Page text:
The other idea is to move requirements to the cheapest locations. High Earth orbit is a far cheaper location to operate in than any Martian orbit. Mars orbit is a much cheaper place to operate than the Martian surface.

My architecture would replace the current Earth return orbiter with three different spacecraft. I call these the Catcher, the Transporter and the Quarantine spacecraft.

CATCHER
This spacecraft would be waiting in low Mars orbit when the MAV launched. It would rendezvous with and capture the OS as soon as possible after launch. It would then boost itself into a long term stable orbit and wait. This approach minimizes the chance of being unable to locate the OS in orbit. It also minimizes the demands on the MAV for orbital altitude and precision. It would be a small spacecraft with a high fuel fraction and a very long lifetime. It would have to be funded now, but the next two spacecraft could be funded later when money is available.

TRANSPORTER
This would fly to Mars to rendezvous and dock with the Catcher. It would pick up the OS and would fly back to a high Earth orbit. It would use solar electric propulsion. It would be much smaller than the current Earth Return Orbiter (ERO). The ERO carries a 90kg Earth Entry Vehicle (EEV) to Mars and back. The Transporter would only have to return a 5kg OS to Earth. That requires something a little more capable than the Japanese sample return mission to Phobos, which isn't enormously expensive. That mission, the Martian Moons Exploration (MMX) mission, is estimated to cost $417 million.
MMX mission article: https://arstechnica.com/science/2020/02/ambitious-japanese-mission-to-phobos-moves-into-development-phase/

QUARANTINE
This is the largest and most complex of the three spacecraft. Located in a high Earth orbit, it would receive the OS from the Transporter. It would unload the sample tubes from the OS, do whatever sterilization is required, and load them into the Earth Entry Vehicle (EEV). When planetary protection approval is received, it would send the EEV to the surface. This avoids sending the EEV on a round trip to Mars and back. It also avoids sending complex sterilization hardware to Mars orbit. Being in Earth orbit allows near real time communications so the robot arm for sample tube transfer could be operated from the ground.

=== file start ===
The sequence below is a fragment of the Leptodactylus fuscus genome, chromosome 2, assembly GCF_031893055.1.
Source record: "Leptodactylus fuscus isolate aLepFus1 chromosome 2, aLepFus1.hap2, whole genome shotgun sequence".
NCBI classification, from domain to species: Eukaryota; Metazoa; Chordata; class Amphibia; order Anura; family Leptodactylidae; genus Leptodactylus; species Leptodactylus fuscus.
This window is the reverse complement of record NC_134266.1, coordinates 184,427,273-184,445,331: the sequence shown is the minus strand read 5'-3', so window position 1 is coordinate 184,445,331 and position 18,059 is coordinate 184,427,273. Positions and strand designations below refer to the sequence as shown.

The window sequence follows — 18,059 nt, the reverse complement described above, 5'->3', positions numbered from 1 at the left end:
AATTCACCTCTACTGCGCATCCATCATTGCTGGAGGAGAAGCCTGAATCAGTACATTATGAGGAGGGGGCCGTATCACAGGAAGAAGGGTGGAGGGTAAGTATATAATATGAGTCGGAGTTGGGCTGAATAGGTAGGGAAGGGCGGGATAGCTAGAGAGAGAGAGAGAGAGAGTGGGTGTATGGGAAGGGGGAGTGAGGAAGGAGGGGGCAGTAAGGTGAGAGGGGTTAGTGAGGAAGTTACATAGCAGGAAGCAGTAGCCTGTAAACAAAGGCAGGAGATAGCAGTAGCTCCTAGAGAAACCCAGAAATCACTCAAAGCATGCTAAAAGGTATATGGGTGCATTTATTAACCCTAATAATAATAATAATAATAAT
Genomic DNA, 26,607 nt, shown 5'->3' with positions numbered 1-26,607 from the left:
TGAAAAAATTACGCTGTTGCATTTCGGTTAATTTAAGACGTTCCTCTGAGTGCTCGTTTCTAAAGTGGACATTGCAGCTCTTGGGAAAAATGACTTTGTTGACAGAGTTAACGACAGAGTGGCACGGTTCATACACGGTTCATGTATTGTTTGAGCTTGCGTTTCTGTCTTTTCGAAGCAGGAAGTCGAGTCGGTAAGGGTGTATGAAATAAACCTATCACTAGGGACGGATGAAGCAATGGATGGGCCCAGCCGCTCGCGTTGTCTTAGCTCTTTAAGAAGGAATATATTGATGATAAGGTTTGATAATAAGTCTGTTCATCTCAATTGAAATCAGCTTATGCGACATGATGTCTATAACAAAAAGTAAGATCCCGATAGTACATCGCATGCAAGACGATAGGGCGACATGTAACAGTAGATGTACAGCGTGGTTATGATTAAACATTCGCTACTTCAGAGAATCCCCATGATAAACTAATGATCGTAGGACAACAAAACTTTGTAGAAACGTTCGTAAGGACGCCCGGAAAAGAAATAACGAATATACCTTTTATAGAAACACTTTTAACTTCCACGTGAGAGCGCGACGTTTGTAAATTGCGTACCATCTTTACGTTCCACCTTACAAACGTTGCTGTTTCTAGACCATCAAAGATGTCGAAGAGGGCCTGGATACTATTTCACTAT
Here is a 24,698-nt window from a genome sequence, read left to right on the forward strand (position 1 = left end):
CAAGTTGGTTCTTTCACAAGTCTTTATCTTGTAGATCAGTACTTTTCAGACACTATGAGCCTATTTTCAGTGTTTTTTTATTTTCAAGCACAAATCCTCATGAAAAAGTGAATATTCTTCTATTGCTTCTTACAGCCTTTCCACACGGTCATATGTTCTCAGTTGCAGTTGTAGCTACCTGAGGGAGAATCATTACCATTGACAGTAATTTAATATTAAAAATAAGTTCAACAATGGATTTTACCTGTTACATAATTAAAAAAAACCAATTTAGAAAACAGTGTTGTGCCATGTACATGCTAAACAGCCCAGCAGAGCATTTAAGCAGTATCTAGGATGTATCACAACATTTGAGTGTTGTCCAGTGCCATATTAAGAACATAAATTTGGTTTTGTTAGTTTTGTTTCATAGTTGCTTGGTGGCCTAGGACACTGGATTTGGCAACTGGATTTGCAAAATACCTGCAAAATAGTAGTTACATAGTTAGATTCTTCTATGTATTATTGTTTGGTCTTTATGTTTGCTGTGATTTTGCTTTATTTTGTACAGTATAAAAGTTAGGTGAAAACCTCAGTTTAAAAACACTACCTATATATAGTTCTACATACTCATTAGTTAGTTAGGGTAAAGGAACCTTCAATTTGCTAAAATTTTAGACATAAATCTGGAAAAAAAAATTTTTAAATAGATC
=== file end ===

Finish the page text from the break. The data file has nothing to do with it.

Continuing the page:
This is a more complex architecture than the current one. However, two stage to orbit launch vehicles are more complex architectures than single stage to orbit, yet they are much easier to build than single stage to orbit launchers. Sometimes splitting things into multiple stages cuts cost.
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Commercial Space Flight General / Re: Perigee Aerospace
« Last post by TheKutKu on Today at 10:01 am »
https://m.mk.co.kr/news/it/10998084

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On the 23rd, Perigee Aerospace announced that it will tentatively launch Blue Whale from Jeju on the 27th of next month, at the latest within the first half of this year. The launch will use ‘Setesia 1’, a Perigi Aerospace marine launch platform, in the west sea of ​​Jeju. The plan is to launch Blue Whale from a launch pad located at sea, perform a suborbital flight, and then drop it to the sea level within a safety control radius. Perigee Aerospace said, “This launch will verify the flight capabilities of Blue Whale, which we developed ourselves. If the launch is successful, it will mean that the performance and stability of the propulsion, structure, and flight control systems of the launch vehicle have been verified.” explained.
This launch will also carry a payload. It will be launched carrying micro-satellite components from domestic space company Cairospace and Spacelintech's space medicine platform. Perigee Aerospace said, “In addition to verifying the launch vehicle, we will also verify the space technology of domestic New Space companies.”

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3) JPL has been dithering about whether to do two landers (both of them a bit larger than Perseverance) or one lander (a lot larger than Perseverance).  Either way, packing the fetch hardware and the MAV in are volumetrically challenging.  This doesn't have that problem.

Originally they were concerned that Perseverance wouldn't still be operating when the Sample Return Lander (SRL) arrived. So the plan was to cache the samples and pick them up with a fetch rover built by ESA. As the size of the MAV grew from 300kg to over 450kg, it eventually became impossible to accommodate the fetch rover on the same lander. One possible solution was to put the fetch rover on a second lander.

The unexpected success of Ingenuity gave NASA another option for collecting the samples. And Curiosity continued to perform well, so the estimate of the likely life time of Perseverance increased. The fetch rover was dropped, and the plan shifted to using Perseverance to deliver the samples to the SRL, with Ingenuity type helicopters as a backup.

Given the mission delay they may have to change plans again, and I'm not sure what they are going to do.